As feared by majority of the followers of the game right from the moment Bob Woolmer was pronounced dead, the Full statement by the commissioner of police for the Jamaica Constabulary Force, now confirms that Ex-Pakistani Coach’s death was because of asphyxia caused by manual strangulation and it is being treated by them as a case of murder and a full blown investigation will be conducted to take further actions. This indeed is a sad day for the game of cricket. I do hope the commercialization of cricket interfering with the lives of Players, Coaches and Administrators of the game will at least stop here. ICC and National Cricket Boards should take some radical steps to curb the external forces interfering the game as in the form of Woolmer’s death a heavy price has been paid.
In whatever way one analyzes the circumstances surrounding Woolmer’s murder mystery, one has to admit unequivocally that it has shattered an average cricket fan’s faith in the game. I reckon, it would be extremely unlikely that any cricket lover will be following the forthcoming matches without having an iota of suspicion whether the off-field activities are dictating on-field proceedings or not. The game is best left for what it is being loved for, that is, ‘as a game of glorious uncertainties’. If any certainty is forced up on … the game not only loses its charm but also will be deserted by the game’s true followers and die-hard fans. This in turn will stop pumping the basic ingredient which is the main attraction for those who want to make these games more predictable in nature and are not worried about the action on the field. Yes, you guessed the ingredient right, money coupled with greed.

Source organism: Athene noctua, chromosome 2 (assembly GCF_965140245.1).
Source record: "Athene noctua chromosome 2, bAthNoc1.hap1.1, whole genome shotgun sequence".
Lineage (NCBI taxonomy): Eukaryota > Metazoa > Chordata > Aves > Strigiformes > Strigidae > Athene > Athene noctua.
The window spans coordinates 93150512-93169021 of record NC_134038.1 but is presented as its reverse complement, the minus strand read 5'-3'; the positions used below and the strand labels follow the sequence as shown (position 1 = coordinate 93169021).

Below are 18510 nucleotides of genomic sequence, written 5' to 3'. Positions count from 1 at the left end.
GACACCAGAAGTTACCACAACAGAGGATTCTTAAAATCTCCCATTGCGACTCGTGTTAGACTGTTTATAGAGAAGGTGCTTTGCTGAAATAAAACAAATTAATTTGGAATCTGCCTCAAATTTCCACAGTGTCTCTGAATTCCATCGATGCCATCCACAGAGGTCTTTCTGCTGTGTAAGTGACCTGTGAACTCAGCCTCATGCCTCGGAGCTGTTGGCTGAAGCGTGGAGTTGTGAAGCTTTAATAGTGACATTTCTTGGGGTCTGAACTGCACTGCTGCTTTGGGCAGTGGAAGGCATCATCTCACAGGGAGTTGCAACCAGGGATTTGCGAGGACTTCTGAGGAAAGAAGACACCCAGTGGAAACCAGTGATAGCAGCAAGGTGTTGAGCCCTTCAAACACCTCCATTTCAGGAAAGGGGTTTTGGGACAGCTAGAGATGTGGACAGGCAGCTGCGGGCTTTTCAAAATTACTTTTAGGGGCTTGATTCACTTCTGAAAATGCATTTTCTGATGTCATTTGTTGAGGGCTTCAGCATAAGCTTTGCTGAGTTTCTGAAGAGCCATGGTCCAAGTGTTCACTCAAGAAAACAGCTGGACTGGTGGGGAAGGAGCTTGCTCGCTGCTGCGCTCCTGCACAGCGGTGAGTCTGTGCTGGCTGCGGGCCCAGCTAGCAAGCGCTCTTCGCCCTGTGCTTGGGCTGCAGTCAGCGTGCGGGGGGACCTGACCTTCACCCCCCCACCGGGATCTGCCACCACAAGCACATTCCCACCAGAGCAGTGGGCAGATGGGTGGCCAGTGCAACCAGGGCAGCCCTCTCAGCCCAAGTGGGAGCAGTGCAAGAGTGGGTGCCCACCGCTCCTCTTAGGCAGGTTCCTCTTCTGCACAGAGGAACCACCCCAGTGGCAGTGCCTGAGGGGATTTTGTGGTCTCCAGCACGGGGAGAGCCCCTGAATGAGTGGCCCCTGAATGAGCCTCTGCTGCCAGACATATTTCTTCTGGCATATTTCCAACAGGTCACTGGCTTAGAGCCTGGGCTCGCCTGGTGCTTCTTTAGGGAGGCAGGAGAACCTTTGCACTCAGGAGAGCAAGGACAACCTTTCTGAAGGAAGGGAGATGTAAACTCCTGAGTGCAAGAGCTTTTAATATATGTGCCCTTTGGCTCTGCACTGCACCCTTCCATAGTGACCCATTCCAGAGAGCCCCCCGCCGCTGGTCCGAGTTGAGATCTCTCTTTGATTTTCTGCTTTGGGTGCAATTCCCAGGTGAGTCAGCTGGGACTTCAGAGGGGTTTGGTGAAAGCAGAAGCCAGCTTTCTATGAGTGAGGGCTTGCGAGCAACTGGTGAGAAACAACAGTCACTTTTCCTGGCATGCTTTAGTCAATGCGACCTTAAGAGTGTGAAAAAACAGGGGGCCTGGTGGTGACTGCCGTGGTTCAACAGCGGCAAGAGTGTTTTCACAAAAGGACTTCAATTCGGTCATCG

Fortunately, this was not the case when the minnows Scotland and Netherlands met and the result of an 8-wicket win was very well cherished by the Dutchmen and their celebration and delight was nothing short of any of the Prior World Cup Winning Teams cup of joy. In another group match Canada fought very hard to detach themselves from carrying the tag of minnows lead by their captain John Davison, for the umpteenth time. At one point the fastest fifty of the World Cup which was recorded by Brendon McCullum of New Zealand just before the innings break was under sever threat. Such was Davison’s powerful and merciless hitting, it again reminded his 2003 heroics against West Indies that fetched him the fastest century in the history of the World Cup. Davison dispatched Michael Mason’s first two overs for 16 and 22 runs with six 4s & a six and raced to 38 of just 18 balls.
Davison’s 53 in this match came of 31 balls is the fourth fastest of the current world Cup with Brendon McCullum (20 balls), Mark Boucher (21 balls) and Sachin Tendulkar (25 balls) all reaching the half century mark much faster than him. But to Davison’s credit, he was not playing against minnows like Canada, Netherlands and Bermuda.
Today’s ‘Quiztion of the day’ is a tribute to this great cricketer, who I believe may have played his last World Cup match like Inzamam but his farewell to World Cup went unnoticed. Here is the Quiztion which has three parts.:
New Zealand was at the receiving end of John Davison’s merciless hitting in previous World Cup too. Like Mason another bowler was frustrated that day when Davison recorded a fifty of just 25 balls and missed an unique opportunity to record both the fastest fifty and fastest hundred of the tournament.
- Name the Kiwi bowler who was carted for three sixes in an over by Davison while reaching his half century.
- Who were the two players who made faster 50s than Davison in 2003 World Cup?
- What unique record does John Davison hold in first class cricket , where and against which team did he achieve it?
Remember to email your answers for each quiz individually to email@example.com with the the subject line "Quiztion of the Day - X", (X being the Question number) through out the tournament duration. Results will be first posted on dreamcricket.com website within a week of the World Cup Final.
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